But there are too many tackle-needy teams picking ahead of the Saints, and because New Orleans does have Hurst (who led the team in snaps played at left tackle last year), they can afford to wait and get someone who needs more practice before they’re ready to start. This feels like an ideal position to attack in the second round, going after a player like Tulsa’s Tyler Smith if he’s still available. The Saints could wait until round three and go after Rasheed Walker (Penn State) or Braxton Jones (Southern Utah), too. A high-end option would be nice, but it’s not the only viable solution here.

Safety

Darren Yamashita-USA TODAY Sports

Marcus Maye was a good free agent signing — but he won’t be able to replace both Marcus Williams and Malcolm Jenkins, and he may not be ready for the season-opener between his Achilles injury recovery and a pending suspension following last year’s DUI arrest in Florida. The Saints did re-sign P.J. Williams and bring in Justin Evans to compete with him, but you probably don’t want either of those players starting. Do you take C.J. Gardner-Johnson out of his slot role and put someone else (Bradley Roby?) in his place? Tyrann Mathieu is available but he is not in a hurry to sign with a new team.

However you cut it, there are a lot of moving parts here, and it feels like every possible solution creates a new problem elsewhere. So the Saints should be taking a serious look at the rookie safeties in this year’s draft. Adding one of the best players available in Notre Dame star Kyle Hamilton may not be a pipe dream, surprisingly. New Orleans could also wait and find help in the draft’s second round through a player like Jalen Pitre (Baylor) or Jaquan Brisker (Penn State). Resolving this issue early on in the draft through a cheap contract with a talented player might be the way to go.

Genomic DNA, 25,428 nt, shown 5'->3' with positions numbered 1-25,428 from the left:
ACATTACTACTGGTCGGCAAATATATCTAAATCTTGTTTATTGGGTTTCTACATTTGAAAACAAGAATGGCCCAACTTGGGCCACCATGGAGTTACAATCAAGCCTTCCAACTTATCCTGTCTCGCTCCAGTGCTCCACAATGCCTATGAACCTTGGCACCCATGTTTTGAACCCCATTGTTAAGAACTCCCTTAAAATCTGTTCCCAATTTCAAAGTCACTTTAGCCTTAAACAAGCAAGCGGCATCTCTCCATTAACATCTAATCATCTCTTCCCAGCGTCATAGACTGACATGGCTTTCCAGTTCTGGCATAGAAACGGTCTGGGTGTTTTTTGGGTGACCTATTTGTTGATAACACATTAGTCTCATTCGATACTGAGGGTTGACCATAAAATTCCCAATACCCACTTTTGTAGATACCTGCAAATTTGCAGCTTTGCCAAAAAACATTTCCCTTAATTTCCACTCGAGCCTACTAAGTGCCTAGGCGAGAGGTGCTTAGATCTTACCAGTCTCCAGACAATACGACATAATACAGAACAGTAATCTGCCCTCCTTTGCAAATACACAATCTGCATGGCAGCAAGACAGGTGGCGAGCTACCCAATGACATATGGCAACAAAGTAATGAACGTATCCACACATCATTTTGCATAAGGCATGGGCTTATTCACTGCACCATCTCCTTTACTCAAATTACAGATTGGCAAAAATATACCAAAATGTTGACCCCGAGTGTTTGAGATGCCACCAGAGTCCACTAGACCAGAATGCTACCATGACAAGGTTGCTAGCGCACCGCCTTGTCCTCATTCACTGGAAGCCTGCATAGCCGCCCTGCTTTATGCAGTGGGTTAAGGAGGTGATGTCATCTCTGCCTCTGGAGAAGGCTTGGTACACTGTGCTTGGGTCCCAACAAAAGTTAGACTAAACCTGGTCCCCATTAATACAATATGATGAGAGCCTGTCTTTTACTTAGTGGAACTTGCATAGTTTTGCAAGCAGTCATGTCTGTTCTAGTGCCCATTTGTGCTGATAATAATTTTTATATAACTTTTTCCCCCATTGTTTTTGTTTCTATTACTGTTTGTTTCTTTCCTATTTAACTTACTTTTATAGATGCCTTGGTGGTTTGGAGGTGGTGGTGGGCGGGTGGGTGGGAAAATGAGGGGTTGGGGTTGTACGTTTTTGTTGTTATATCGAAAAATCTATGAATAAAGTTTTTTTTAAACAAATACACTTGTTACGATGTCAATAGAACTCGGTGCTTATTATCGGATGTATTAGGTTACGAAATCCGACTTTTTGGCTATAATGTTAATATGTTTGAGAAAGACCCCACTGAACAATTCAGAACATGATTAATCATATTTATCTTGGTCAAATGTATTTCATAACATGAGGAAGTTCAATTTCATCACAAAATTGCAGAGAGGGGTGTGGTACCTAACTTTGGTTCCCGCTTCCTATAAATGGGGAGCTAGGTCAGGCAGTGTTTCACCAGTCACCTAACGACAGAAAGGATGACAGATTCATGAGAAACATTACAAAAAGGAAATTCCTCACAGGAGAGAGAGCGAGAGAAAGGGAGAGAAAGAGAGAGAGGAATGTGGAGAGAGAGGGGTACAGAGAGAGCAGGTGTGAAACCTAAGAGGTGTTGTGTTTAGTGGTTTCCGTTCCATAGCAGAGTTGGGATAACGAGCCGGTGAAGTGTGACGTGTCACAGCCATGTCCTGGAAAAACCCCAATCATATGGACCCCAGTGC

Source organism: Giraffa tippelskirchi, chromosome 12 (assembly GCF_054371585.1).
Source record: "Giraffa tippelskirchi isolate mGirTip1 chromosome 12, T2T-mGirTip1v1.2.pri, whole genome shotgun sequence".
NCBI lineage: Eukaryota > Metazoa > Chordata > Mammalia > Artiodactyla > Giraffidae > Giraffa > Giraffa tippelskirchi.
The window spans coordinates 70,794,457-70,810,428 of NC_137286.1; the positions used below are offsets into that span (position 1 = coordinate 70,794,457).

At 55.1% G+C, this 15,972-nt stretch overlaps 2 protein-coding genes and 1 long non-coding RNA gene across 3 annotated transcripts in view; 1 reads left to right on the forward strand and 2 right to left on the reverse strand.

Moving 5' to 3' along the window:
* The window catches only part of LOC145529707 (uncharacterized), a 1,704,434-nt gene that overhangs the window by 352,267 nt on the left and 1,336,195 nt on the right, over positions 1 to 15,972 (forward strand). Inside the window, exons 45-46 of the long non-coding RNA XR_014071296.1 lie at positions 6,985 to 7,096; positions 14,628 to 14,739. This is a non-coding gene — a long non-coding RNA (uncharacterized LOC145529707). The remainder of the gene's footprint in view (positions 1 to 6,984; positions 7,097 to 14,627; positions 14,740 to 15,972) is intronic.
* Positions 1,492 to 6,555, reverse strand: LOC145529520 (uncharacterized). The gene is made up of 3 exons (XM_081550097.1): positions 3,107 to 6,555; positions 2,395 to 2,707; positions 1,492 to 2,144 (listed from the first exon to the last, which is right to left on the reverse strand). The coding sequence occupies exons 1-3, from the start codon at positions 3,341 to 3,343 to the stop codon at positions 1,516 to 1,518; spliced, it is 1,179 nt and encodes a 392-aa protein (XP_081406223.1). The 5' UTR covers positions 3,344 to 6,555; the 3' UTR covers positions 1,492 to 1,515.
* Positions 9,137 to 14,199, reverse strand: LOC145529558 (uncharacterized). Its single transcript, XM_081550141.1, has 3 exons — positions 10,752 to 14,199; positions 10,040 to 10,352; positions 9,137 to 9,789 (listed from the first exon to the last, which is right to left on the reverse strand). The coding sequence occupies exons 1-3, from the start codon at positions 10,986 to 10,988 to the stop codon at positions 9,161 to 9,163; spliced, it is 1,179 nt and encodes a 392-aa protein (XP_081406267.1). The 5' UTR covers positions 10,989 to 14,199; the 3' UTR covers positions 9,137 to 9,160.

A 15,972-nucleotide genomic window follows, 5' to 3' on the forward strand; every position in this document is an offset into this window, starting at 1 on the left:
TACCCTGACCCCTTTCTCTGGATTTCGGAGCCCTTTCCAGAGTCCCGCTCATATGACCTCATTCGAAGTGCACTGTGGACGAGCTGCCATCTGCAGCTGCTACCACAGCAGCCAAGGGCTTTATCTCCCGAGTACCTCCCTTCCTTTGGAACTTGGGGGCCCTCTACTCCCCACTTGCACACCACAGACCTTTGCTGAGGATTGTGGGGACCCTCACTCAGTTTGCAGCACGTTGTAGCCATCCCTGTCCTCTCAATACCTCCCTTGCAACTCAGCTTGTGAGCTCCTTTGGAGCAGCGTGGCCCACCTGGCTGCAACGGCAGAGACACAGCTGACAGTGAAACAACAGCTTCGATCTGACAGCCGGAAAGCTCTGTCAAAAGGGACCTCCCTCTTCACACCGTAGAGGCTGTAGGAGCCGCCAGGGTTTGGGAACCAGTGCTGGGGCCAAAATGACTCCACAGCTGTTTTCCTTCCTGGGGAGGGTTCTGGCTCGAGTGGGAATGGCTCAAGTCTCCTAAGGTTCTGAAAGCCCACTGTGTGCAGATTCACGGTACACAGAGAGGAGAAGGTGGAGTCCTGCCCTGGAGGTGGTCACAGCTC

Another wide receiver

Randy Sartin-USA TODAY Sports

Look again at the list of second-string Saints wideouts: Kevin White, Lil’Jordan Humphrey, Easop Winston Jr., and Kawaan Baker each bounced between the waiver wire and the practice squad and the active roster and got into games for New Orleans last year, which goes to show how talent-poor the group was. Semi-pro lacrosse player Chris Hogan got real snaps at times before retiring early in the season. I can’t stress enough how badly the Saints need a talent injection here.

In my perfectly idealized world, the Saints would get Thomas back to good health, sign a competent veteran (or trade a late-round pick for one, like Darius Slayton with the New York Giants), draft a starter in the first round, and then circle back later for another one to push Harty and Callaway. They need to embarrass Jameis Winston with weapons and get this offense back on track, or else their strong defense will be wasted in a horribly ironic twist of the past Saints teams that boasted elite offenses and historically-bad defenses. If Winston can’t win with that kind of supporting cast, you’ll know for sure that it’s time to move on.

Fun as it would be, I can’t see the Saints investing first- and second-picks in receivers in the same draft. But they could start at the end of the third round and target players from there and into the draft’s final day, like John Metchie III (Alabama), Justyn Ross (Clemson), Velus Jones Jr. (Tennessee), and Danny Gray (SMU). Between injuries, athletic limitations, or undeveloped skills sets, they should still be available once the Saints are on the clock again. And as we’ve outlined, New Orleans is not good enough at receiver even after a first-round investment to pass on more help later in the draft.